These Talkartoons show the Fleischers’ disregard of lip synchronization. This feat was reserved for special scenes, like song sequences. Unlike Disney, the Fleischers recorded all dialogue after animation, inviting the voice actors to ad-lib at will. Thus the Fleischer cartoons were the most talkative of all 1930s shorts. This technique reached its peak when Jack Mercer became Popeye’s voice in 1935, but already peppers their earliest output.

The improvised dialogue suits the studio’s free spirited, and equally improvised animation style perfectly. Add a multitude of zany gags, strikingly jazzy soundtracks and remarkably adult subject material, and it’s clear why the Max Fleischer cartoons from 1930-1933 are among the most delightful of all studio cartoons from the golden age.

‘Wise Flies’, the seventh Talkartoon, is a perfect example. It uses the theme of ‘the spider and the fly’, a theme Walt Disney would also use one year later in ‘The Spider and the Fly‘ (1931). However, the Disney version lacks the sexual overtones present in this Fleischer’s version. In it a six-legged spider spots some flies on a hobo’s head. He tries to catch one, but returns home to his wife empty-handed.

However, later he seduces a female fly, playing ‘Some of These Days’ on his web (a delightfully fast piece of guitar jazz). He then starts singing this tune, popularized by Sophie Tucker in 1926, and a hit for Louis Armstrong in 1929. His song leads to a dance sequence much akin to Disney’s Silly Symphonies from the same era. The film ends when the spider’s wife gets jealous, and interrupts the spider’s courting.

The animation by Willard Bowsky and Ted Sears is crude and simple, but the swinging soundtrack is delightful. The end result is an enjoyable piece of rubberhose animation.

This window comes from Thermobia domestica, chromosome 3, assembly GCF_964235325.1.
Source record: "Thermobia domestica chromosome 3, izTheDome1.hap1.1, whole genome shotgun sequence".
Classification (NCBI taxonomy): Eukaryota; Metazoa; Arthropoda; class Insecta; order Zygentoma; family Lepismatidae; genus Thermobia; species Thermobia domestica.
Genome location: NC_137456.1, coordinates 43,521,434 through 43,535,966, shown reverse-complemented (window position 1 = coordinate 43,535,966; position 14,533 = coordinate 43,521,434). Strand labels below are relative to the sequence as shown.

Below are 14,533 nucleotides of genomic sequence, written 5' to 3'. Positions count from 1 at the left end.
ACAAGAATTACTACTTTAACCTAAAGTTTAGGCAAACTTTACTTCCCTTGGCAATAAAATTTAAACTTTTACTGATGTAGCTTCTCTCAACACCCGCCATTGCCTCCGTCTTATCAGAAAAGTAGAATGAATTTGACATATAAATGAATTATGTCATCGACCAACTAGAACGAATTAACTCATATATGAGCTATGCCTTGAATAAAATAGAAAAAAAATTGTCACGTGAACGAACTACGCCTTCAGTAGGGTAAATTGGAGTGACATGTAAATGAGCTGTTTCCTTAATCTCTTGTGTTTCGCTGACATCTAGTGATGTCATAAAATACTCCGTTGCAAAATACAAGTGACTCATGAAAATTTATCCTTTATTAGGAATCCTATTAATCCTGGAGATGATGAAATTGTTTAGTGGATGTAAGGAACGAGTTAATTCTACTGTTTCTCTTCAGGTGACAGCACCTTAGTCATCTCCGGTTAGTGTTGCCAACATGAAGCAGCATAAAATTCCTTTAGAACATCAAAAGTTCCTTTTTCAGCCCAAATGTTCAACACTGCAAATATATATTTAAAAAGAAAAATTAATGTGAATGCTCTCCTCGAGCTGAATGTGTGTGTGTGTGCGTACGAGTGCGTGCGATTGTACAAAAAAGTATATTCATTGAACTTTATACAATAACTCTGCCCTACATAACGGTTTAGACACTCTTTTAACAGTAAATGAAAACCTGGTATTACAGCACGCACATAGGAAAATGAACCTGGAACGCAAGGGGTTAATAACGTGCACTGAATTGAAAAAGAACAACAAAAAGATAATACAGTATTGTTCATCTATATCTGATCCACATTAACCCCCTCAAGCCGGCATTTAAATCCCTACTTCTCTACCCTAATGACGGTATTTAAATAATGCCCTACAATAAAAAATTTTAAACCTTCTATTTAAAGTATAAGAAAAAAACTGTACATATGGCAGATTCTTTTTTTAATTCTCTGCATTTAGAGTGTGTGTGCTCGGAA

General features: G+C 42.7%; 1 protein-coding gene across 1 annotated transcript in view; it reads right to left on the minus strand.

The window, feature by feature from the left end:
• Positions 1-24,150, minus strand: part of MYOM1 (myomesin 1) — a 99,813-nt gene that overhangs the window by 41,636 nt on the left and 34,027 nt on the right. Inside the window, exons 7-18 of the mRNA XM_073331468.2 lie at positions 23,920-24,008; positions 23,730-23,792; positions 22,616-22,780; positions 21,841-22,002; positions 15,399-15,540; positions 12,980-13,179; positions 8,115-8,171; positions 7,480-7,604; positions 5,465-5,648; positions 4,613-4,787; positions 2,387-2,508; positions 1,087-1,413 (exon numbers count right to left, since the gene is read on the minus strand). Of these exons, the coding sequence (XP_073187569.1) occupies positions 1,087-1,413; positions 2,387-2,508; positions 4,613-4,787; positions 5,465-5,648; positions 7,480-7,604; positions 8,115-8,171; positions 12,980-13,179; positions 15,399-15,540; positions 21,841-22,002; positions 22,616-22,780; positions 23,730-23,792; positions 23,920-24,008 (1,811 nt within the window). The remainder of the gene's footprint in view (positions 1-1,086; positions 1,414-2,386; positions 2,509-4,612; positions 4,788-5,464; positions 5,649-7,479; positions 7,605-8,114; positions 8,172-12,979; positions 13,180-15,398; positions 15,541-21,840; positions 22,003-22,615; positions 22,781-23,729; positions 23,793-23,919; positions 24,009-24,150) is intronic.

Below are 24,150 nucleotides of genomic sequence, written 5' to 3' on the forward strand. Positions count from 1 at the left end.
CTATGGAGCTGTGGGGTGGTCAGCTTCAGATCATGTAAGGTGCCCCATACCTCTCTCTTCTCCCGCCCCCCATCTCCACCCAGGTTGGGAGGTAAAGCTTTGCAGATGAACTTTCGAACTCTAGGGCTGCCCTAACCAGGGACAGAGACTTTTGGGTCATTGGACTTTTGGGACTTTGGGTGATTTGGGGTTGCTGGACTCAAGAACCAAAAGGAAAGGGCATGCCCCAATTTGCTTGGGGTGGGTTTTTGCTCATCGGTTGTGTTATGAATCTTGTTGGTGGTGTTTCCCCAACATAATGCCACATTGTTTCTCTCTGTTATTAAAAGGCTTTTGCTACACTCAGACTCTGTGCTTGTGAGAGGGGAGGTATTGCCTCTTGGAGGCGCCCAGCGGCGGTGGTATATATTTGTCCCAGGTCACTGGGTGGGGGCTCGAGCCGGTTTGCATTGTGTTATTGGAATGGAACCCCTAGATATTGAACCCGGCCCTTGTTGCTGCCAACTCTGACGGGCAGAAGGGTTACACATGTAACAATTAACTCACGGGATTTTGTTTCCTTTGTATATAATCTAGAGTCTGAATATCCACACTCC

Watch ‘Wise Flies’ yourself and tell me what you think:

This is Talkartoon No. 7
To the previous Talkartoon: Fire Bugs
To the next Talkartoon: Dizzy Dishes

Director: Frank Moser
Release Date: 1930
Rating: ★★
Review:

Family Album © Audio Productions‘Family Album’ is a commercial by Charles W. Barrell for the Western Electric Company, glorifying the telephone, and its ‘offspring’: other inventions that are derived from telephone technology, including the microphone and the speaker.

The film reuses the character Talkie from Fleischer’s earlier film ‘Finding his voice‘ (1929), but its star is an anthropomorphized telephone, talking about his family. Although quite educational, the film is less interesting than Fleischer’s film. The animation, by veterans Paul Terry and Frank Moser, is rather poor and limited. There’s no rubbery animation whatsoever, and the designs are still in 1920s style.

‘Family Album’ is available on the DVD ‘Cultoons! Rare, Lost and Strange Cartoons! Volume 2: Animated Education’

Director: Cy Young
Release Date: 1930
Rating:
Review:

A Desert Dilemma © Audio Productions‘A Desert Dilemma’ is a short commercial for a car insurance, made by Cy Young (misspelled as Sy Young in the opening titles).

The cartoon is still rooted in the 1920s: its animation is from the silent era, and the designs are old-fashioned. The story is rather incomprehensible, and one wonders whether this commercial has ever been a success. However, it has a lively jazzy score to enjoy.